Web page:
Your personality is unique to you. It’s the set of traits and characteristics that make you different from other people. It’s also what’s consistent about you from one situation to another. So it’s only reasonable to assume that your personality would stay the same no matter what language you speak. But that’s not what personality researchers have found.

Although there are many theories of personality, the most commonly used model in personality research nowadays is known as the Big Five, originally proposed by psychologists Robert McCrae and Paul Costa. As the name implies, the model describes personality in terms of five core traits, which can be remembered with the acronym OCEAN:

  • Openness: How open you are to new experiences
  • Conscientiousness: How self-disciplined you are
  • Extraversion: How outgoing you are
  • Agreeableness: How trusting and helpful you are
  • Neuroticism: How emotional you are

These five traits are considered universal, but different cultures place more or less value on each. For example, when researchers administered personality tests to Americans who spoke only English and Mexicans who spoke only Spanish, they found the Americans to be more conscientious, extraverted, and agreeable than the Mexicans on average. This finding suggests that people tend to shape their personalities to fit cultural norms or stereotypes.

These researchers then asked Spanish-English bilinguals living in Texas to take the personality test twice, once in each language. When the participants took the test in English, their scores were similar to those of American monolinguals. But when they took the test again in Spanish, their scores were more like those of the Mexican monolinguals.

Cqui / Wikimedia Commons
Spanish-English bilinguals display “Mexican” personalities in Spanish and “American” personalities in English.
Source: Cqui / Wikimedia Commons

In other words, the bilinguals’ personalities changed somewhat depending on the language they were tested in. The researchers explained these findings in terms of what they called cultural frame shifting. Bilinguals alternate the language they use depending on the context, in a process called code-switching. However, because of the intimate relationship between language and culture, you also need to shift your cultural framework whenever you switch your language.

Other researchers have found similar results, even with bilinguals who’d learned their second language as adults. In one study researchers administered personality tests to German-Spanish bilinguals. Regardless of which what their first language, they all tended to have different traits when tested in Spanish than when tested in German.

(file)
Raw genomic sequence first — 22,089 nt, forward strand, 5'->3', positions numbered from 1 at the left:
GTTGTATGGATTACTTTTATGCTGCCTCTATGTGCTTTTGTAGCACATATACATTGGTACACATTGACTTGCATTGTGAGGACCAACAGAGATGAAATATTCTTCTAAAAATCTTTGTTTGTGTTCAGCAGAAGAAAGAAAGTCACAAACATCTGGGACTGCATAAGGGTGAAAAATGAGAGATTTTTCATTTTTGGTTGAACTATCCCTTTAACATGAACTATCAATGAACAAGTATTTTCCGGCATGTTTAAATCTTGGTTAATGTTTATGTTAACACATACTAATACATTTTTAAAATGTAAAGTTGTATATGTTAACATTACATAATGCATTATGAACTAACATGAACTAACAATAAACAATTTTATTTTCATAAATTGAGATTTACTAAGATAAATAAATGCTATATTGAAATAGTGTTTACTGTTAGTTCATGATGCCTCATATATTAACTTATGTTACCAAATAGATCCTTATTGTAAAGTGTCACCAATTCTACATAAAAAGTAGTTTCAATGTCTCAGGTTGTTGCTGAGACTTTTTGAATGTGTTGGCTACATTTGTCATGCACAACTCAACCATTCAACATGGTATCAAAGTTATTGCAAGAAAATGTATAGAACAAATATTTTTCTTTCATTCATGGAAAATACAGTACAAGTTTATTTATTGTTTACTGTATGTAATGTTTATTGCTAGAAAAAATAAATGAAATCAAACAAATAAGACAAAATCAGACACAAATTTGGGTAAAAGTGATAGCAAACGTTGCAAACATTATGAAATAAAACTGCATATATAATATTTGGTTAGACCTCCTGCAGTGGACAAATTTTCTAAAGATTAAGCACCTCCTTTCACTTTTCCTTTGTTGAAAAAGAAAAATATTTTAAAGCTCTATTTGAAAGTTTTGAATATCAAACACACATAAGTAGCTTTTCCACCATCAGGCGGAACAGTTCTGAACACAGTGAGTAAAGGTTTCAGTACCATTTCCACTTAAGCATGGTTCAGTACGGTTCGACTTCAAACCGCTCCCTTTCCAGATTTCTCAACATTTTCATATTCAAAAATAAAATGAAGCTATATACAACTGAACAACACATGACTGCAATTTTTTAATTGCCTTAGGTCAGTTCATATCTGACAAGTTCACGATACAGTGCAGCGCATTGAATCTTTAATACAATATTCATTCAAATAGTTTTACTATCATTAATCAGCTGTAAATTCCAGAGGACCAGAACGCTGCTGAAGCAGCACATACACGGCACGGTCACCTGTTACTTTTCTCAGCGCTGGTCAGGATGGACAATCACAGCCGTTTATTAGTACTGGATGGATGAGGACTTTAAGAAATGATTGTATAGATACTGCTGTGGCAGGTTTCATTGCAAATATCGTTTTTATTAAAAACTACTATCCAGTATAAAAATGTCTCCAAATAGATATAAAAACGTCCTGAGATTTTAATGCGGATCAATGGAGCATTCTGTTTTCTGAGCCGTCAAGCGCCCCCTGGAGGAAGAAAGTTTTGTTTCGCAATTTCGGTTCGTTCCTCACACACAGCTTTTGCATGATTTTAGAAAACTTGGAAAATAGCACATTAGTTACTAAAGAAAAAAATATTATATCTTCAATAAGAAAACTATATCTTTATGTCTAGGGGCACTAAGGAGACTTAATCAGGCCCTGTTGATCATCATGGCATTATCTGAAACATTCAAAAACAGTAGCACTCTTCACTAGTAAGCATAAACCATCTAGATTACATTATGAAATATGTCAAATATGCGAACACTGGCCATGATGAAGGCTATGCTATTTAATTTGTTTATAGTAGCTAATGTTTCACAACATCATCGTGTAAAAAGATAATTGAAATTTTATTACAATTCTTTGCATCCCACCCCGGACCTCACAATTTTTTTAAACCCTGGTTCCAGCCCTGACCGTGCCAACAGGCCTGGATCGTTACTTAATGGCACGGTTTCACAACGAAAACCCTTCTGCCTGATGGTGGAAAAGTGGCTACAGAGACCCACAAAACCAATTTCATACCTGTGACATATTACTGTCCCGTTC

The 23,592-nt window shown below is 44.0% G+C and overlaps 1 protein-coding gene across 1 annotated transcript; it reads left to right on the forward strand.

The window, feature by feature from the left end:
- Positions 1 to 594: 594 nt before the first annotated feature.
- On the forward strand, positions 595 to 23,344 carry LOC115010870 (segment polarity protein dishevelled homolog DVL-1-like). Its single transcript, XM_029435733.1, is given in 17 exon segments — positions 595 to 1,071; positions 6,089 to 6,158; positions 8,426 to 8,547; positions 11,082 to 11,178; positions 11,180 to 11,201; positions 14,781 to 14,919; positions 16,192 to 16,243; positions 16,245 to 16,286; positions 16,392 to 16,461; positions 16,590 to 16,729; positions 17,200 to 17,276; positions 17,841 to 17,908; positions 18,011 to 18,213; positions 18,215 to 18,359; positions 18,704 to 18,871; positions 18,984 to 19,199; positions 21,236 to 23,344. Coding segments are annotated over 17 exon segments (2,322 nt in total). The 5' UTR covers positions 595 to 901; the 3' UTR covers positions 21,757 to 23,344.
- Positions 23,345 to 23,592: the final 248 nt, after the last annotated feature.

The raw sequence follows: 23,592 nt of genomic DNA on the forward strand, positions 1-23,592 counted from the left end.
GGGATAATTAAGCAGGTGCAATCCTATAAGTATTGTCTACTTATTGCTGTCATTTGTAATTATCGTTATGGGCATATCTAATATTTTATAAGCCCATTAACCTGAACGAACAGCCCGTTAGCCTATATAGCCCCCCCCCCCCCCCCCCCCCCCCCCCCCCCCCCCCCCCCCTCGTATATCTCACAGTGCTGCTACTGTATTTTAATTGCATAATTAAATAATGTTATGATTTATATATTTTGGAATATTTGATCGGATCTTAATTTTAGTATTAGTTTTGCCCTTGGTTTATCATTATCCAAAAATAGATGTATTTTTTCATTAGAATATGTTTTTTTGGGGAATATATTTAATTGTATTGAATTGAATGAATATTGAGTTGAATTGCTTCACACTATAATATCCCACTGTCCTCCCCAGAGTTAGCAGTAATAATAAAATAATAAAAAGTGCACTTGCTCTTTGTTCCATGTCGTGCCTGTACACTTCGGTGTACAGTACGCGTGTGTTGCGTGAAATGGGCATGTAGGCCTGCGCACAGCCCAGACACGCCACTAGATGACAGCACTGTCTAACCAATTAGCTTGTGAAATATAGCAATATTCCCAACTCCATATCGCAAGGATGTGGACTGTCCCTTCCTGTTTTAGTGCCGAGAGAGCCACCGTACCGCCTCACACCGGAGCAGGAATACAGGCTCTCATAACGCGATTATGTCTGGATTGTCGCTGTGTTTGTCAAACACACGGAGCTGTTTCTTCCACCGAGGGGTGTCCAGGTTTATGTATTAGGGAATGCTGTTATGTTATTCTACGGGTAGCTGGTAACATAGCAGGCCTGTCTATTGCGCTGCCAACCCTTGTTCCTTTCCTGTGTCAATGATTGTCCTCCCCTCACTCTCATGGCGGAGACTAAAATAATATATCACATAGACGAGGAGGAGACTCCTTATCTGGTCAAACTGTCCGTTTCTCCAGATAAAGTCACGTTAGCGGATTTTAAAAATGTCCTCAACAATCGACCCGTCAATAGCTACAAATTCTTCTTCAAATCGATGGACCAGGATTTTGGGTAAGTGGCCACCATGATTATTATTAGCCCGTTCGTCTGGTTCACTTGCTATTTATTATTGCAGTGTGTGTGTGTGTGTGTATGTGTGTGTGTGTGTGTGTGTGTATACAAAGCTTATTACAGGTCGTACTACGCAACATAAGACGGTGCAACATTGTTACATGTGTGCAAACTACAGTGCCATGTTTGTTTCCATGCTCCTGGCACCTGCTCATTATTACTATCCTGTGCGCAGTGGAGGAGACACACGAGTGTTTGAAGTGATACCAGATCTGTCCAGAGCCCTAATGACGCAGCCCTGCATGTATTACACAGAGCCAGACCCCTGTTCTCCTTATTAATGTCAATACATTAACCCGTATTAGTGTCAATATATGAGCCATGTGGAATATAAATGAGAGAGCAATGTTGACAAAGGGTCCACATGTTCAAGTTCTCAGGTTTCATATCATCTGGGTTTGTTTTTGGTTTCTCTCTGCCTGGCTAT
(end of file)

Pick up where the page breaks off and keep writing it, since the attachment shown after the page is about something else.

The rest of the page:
Both groups displayed more extraverted and neurotic personalities when they took the test in Spanish, and more agreeable personalities when they took the test in German. In other words, their personalities reflected cultural stereotypes, such as Spanish people being more outgoing and emotional or German people being more orderly and helpful. These findings support the idea that bilinguals shift their cultural frame as they switch their language.

Similar results were also found among Chinese-English bilinguals living in Hong Kong. As expected, these bilinguals reported personality traits closer to Chinese cultural norms when tested in Chinese and more like American norms when tested in English. Furthermore, the ethnicity of the interviewer as either Chinese or American also had an influence. That is, these bilinguals yielded personality scores tending towards the cultural norms of the person they were talking to, regardless of the language they were speaking in.

Diliff / Wikimedia Commons
Chinese-English bilinguals in Hong Kong change their personality depending both on the language they are speaking as well as the person they are speaking to.
Source: Diliff / Wikimedia Commons

Language and culture are inextricably linked, and when a person speaks a particular language, the norms and stereotypes of that culture are brought to mind as well. Studies like these show us that our personalities aren’t as stable as we’d like to think. Rather, we modify our behavior—and even our thought processes—depending on the group we’re currently associated with. Thus, when bilinguals switch from one language to another, they shift their personalities as well.

P.S. For a somewhat different perspective on the issue of bilingualism and personality, see the posts here and here in the Psychology Today blog "Life as a Bilingual" by François Grosjean and Aneta Pavlenko.

P.P.S. On Wednesday, May 13, 2015, I spoke with Matthew Townsend of BYU Radio about the relationship between language and personality. You can listen to the interview here.


Chen, S., & Bond, M. (2010). Two languages, two personalities? Examining language effects on the expression of personality in a bilingual context. Personality and Social Psychology Bulletin, 36, 1514–1528.

McCrae, R. R., & Costa, P. T. (1990). Personality in adulthood. New York: Guilford Press.

Ramírez-Esparza, N., Gosling, S. D., Benet-Martínez, V., Potter, J. P., & Pennebaker, J. W. (2006). Do bilinguals have two personalities? A special case of cultural frame switching. Journal of Research in Personality, 40, 99–120.

Veltkamp, G. M., Recio, G., Jacobs, A. M., & Conrad, M. (2012). Is personality modulated by language? International Journal of Bilingualism, 17, 496–504.

David Ludden is the author of The Psychology of Language: An Integrated Approach (SAGE Publications).

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